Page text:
This can be seen both in much international news coverage, and in the ever more defiant mood of many Catalan citizens on the streets. It is becoming common currency worldwide that an authoritarian, even brutal, central government has denied a gallant small nation the right to express itself democratically and peacefully.
This article was published in The Irish Times on 2 October 2017
It’s a cliche, simply because it’s an important truth, that one’s first thoughts about a terrorist act should always be with the victims, to make some effort to imagine their plight.
For anyone even slightly familiar with Barcelona, the location of Thursday’s attack is terrifyingly easy to picture. A stroll from the Plaza de Catalunya down the broad expanse of the Ramblas, past the gastronomic cornucopia of Boquería market and the exquisite modernist frontage of the Palau de la Música Catalana is many people’s definitive experience of the city.
And therefore, one supposes, a suitably iconic target for terrorists inspired by the so-called Islamic State.
So this weekend, like so many familiar and unfamiliar places from Paris to Kabul, we have to imagine it stained with innocent blood.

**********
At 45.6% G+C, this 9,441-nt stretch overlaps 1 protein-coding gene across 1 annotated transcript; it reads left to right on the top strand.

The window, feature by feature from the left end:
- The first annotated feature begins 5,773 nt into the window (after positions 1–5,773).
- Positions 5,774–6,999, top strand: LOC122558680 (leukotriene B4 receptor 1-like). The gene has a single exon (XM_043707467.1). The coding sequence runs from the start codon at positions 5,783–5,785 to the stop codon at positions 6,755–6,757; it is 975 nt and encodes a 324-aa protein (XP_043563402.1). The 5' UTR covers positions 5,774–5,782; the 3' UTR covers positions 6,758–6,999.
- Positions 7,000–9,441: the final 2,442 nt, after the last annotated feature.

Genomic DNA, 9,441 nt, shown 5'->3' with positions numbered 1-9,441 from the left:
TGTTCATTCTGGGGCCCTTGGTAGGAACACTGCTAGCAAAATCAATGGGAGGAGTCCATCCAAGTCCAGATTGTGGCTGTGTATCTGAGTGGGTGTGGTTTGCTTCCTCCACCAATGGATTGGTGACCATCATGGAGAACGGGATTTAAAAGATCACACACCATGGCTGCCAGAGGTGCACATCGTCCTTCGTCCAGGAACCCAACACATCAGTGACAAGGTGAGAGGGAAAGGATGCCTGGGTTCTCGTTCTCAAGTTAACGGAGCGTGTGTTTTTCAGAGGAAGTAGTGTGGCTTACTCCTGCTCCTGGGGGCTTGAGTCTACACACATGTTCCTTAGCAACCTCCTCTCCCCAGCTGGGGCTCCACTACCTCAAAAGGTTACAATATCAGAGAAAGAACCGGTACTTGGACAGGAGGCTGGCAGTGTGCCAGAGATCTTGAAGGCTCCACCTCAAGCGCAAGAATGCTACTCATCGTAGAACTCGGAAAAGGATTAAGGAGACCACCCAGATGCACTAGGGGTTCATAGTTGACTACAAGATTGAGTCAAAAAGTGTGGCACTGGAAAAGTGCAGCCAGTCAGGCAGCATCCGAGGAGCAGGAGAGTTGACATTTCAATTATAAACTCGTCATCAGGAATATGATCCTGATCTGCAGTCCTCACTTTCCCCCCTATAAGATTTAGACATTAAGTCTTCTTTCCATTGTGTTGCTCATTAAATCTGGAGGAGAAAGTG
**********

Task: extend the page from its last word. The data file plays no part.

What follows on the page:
However, as we know all too well in Ireland, it does not take long for empathy with the victims of terrorism to morph into political blame games, perverting the essential task of understanding what exactly happened, why, and whether it could have been prevented.
This article was published in The Irish Times on August 19, 2017
Read more here
Barcelona Letter: Many Catalans are less than enthusiastic for a divorce from Madrid
Barcelona was the first city in Spain I ever visited, back in 1973.
The great Catalan capital was then resisting the dying clutches of the Franco dictatorship. I remember the menace of soldiers in coal-scuttle helmets, goose-stepping at the bottom of the Ramblas, rain pelting down, the streets barely lit.
But I also remember, much more vividly, the rich odour of history and culture that oozed from every worn stone of the adjacent medieval Gòtic Barri. I would, of course, have had to call it the Barrio Gótico in those days – had I been rash enough to ask a policeman for directions.
The Catalan language was no longer illegal, but its public use, especially by a foreigner, was still regarded with intense hostility by the regime.
Coming back four decades later, after a complete absence of nearly 20 years, it is good to find that the Gòtic Barri can still exercise its old magic.